How to Avoid Coronatime Intolerance

It’s ironic, but with only a little information about a new virus, it’s easy to become zealously intolerant of those who see the risks differently. Find the solution in this week’s edition of “Isn’t That Ironic?”.


Last week I asked if this pandemic was bringing out the best or the worst in you. The answer might be—both. We have witnessed both the best and the worst around the world. Millions of people have selflessly devoted themselves to helping others, in small ways and in big ways. It’s been inspiring to see—a testament to the beauty of our human spirit. But we have also seen some typical human weaknesses like intolerance.

All of us have struggled to understand what the best response might be to this new challenge. The leaders of nations, both political leaders and medical leaders, have presented a variety of understandings and misunderstandings, prescriptions and mis-prescriptions, hands-off and hands-strangling responses to the crisis.

Which nation responded most wisely? Was it New Zealand, as some in the mainstream media say, that shut down its economy even before many cases showed up? Was it China, where the virus first emerged and was covered up and lied about? Was it Taiwan, which reacted the quickest and did not shut down its entire economy? Was it Canada, where almost the whole country has come to a standstill—even in provinces with almost no cases—while flights from China continued? Was it Sweden, where high-risk seniors homes where shut-in but children continued with school and their parents continued with work? Only time will tell. It might take several years for the consequences of all these various governmental responses to work themselves out. As an economist, I can assure you that there will be consequences to printing trillions of dollars. These consequences are as unstoppable as the virus, although they take longer to work themselves out.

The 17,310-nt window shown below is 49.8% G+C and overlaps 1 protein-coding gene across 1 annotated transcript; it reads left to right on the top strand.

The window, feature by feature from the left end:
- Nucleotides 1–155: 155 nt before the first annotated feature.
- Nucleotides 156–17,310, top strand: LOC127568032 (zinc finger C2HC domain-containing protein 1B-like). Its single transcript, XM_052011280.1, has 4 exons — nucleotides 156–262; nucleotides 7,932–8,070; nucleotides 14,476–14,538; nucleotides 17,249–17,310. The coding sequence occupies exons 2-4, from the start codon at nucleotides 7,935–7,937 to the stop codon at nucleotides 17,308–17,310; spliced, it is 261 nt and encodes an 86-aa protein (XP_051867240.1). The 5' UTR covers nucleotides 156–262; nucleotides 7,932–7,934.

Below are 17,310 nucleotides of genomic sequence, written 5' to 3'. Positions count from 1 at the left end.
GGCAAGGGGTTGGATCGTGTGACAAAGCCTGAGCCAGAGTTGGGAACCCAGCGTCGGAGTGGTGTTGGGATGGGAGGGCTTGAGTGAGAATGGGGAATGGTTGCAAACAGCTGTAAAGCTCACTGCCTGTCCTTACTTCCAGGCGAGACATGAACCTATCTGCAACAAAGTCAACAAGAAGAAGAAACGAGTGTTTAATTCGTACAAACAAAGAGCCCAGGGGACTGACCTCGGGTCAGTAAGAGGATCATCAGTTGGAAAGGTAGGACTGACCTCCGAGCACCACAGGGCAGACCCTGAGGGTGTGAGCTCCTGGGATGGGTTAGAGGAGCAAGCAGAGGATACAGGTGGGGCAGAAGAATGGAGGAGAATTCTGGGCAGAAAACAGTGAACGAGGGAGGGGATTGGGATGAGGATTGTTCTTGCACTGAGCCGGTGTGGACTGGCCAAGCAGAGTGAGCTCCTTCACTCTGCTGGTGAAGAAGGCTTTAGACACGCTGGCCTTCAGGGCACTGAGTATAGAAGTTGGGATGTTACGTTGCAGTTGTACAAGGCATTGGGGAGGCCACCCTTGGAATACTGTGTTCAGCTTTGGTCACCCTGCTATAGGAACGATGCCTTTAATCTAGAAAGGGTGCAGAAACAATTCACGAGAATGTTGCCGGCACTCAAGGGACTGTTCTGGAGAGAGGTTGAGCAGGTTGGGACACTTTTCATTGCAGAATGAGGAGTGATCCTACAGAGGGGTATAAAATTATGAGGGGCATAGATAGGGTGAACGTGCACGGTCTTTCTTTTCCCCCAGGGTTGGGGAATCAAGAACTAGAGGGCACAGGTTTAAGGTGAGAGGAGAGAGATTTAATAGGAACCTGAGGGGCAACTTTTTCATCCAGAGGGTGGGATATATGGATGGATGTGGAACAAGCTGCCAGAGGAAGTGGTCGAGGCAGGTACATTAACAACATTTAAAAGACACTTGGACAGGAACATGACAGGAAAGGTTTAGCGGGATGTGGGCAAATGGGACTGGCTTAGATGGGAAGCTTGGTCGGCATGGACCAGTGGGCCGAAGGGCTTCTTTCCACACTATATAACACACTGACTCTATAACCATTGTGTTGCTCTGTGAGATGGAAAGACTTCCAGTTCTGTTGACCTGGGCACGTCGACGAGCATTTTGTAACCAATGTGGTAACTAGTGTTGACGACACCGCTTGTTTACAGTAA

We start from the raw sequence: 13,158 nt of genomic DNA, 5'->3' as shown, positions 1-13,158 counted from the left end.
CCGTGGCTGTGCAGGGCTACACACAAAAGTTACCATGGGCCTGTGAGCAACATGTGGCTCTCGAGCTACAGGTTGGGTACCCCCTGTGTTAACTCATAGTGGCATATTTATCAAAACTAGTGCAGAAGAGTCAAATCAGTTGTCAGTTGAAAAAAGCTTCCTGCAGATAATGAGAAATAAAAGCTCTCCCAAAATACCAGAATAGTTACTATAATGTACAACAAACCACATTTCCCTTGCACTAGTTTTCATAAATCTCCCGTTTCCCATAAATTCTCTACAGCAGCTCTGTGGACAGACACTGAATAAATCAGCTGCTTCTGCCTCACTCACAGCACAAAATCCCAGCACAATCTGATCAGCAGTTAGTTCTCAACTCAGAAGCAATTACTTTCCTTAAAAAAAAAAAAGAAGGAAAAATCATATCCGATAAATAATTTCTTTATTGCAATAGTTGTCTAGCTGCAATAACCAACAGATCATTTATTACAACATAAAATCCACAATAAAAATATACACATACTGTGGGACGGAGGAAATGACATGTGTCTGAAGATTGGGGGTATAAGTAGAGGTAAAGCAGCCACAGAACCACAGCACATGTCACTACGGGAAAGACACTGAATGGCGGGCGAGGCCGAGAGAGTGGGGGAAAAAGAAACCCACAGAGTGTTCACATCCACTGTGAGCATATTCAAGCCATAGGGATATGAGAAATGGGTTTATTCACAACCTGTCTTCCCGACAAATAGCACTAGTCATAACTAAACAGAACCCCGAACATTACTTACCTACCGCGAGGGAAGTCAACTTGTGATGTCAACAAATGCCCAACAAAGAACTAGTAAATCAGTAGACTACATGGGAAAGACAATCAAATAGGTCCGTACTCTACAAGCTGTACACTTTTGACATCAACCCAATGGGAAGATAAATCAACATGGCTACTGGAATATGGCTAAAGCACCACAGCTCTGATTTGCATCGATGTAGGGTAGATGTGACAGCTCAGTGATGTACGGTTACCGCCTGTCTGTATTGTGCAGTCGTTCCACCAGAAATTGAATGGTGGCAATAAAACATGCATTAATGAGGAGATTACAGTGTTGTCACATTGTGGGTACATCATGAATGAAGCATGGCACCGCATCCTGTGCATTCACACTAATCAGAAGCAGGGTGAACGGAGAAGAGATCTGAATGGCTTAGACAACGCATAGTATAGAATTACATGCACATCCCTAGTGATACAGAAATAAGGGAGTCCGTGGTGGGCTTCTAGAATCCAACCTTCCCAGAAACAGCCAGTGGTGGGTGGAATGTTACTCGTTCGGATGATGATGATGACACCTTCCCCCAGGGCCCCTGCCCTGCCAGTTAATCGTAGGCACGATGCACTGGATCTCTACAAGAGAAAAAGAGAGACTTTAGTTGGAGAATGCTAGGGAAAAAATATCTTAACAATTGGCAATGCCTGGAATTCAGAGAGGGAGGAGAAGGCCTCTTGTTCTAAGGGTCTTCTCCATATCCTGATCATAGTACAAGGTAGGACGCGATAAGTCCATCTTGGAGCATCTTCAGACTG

Everything happens through time in this material world. We often forget this obvious truth and try to draw conclusions too quickly—predicting the final score while the game is still on. All of us fall into this error. With a tiny bit of information, we jump to the conclusion that we are all-knowing. With the conviction of a religious zealot, we quickly condemn the actions of anyone who sees things differently than we do—anyone who assesses the risks differently than we do.

You must have seen some of the many examples on social media and the news media. People ridiculed and condemned for the heinous crime of a handshake, or a hug, or going for a walk in the park. Innocuous acts that help others or maintain our own sanity are now criminal acts and receive massive fines or jail time: the pastor who kept his soup kitchen going for homeless street people, the mother who let her five-year-old daughter play on a swing set, a lone surfboarder chased down by a police speedboat, the church that held “drive-in” services. All fined and threatened with jail.

The intolerance of individuals and the tyrannical control of the state are both driven by fear. A fear that, itself, seems more dangerous than the virus.

If we can, instead, amplify the love that leads to tolerance of others, even those others who assess the virus risks differently than we do, then perhaps we can pull a great blessing from this great tragedy. Wouldn’t that be ironic!

Every person deserves our love, respect, and tolerance because every person is sacred, even the ones whose behavior doesn’t fit with what we think is appropriate during “Coronatime”.

God Bless You!

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